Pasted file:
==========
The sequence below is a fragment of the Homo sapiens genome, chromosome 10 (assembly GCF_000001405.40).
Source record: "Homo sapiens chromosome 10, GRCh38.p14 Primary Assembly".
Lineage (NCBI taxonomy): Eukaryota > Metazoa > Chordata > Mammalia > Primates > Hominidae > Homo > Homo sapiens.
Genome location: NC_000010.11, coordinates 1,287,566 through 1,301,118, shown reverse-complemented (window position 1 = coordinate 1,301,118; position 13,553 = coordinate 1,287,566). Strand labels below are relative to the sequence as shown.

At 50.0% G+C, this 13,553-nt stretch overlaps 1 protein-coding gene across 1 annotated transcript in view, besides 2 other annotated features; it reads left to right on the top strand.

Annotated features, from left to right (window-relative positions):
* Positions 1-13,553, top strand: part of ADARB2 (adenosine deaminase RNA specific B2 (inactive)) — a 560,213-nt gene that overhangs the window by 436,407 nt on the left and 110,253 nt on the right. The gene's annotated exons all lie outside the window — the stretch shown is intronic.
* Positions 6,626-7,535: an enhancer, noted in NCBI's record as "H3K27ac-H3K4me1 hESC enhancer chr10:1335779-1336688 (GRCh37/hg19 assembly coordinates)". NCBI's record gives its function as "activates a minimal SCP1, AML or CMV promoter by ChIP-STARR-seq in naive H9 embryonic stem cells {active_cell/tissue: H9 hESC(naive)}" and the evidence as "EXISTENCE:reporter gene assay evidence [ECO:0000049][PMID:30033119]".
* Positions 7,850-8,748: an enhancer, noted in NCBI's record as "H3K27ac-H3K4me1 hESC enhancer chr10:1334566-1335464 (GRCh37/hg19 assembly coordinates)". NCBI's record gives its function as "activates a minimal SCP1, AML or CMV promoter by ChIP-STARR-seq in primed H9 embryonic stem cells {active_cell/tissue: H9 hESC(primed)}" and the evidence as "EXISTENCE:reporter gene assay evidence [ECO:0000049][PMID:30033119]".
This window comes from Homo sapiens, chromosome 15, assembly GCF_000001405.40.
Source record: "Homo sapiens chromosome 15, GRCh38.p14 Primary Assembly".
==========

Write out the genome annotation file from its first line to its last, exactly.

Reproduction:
The sequence below is a fragment of the Homo sapiens genome, chromosome 10 (assembly GCF_000001405.40).
Source record: "Homo sapiens chromosome 10, GRCh38.p14 Primary Assembly".
Lineage (NCBI taxonomy): Eukaryota > Metazoa > Chordata > Mammalia > Primates > Hominidae > Homo > Homo sapiens.
Genome location: NC_000010.11, coordinates 1,287,566 through 1,301,118, shown reverse-complemented (window position 1 = coordinate 1,301,118; position 13,553 = coordinate 1,287,566). Strand labels below are relative to the sequence as shown.

At 50.0% G+C, this 13,553-nt stretch overlaps 1 protein-coding gene across 1 annotated transcript in view, besides 2 other annotated features; it reads left to right on the top strand.

Annotated features, from left to right (window-relative positions):
* Positions 1-13,553, top strand: part of ADARB2 (adenosine deaminase RNA specific B2 (inactive)) — a 560,213-nt gene that overhangs the window by 436,407 nt on the left and 110,253 nt on the right. The gene's annotated exons all lie outside the window — the stretch shown is intronic.
* Positions 6,626-7,535: an enhancer, noted in NCBI's record as "H3K27ac-H3K4me1 hESC enhancer chr10:1335779-1336688 (GRCh37/hg19 assembly coordinates)". NCBI's record gives its function as "activates a minimal SCP1, AML or CMV promoter by ChIP-STARR-seq in naive H9 embryonic stem cells {active_cell/tissue: H9 hESC(naive)}" and the evidence as "EXISTENCE:reporter gene assay evidence [ECO:0000049][PMID:30033119]".
* Positions 7,850-8,748: an enhancer, noted in NCBI's record as "H3K27ac-H3K4me1 hESC enhancer chr10:1334566-1335464 (GRCh37/hg19 assembly coordinates)". NCBI's record gives its function as "activates a minimal SCP1, AML or CMV promoter by ChIP-STARR-seq in primed H9 embryonic stem cells {active_cell/tissue: H9 hESC(primed)}" and the evidence as "EXISTENCE:reporter gene assay evidence [ECO:0000049][PMID:30033119]".
This window comes from Homo sapiens, chromosome 15, assembly GCF_000001405.40.
Source record: "Homo sapiens chromosome 15, GRCh38.p14 Primary Assembly".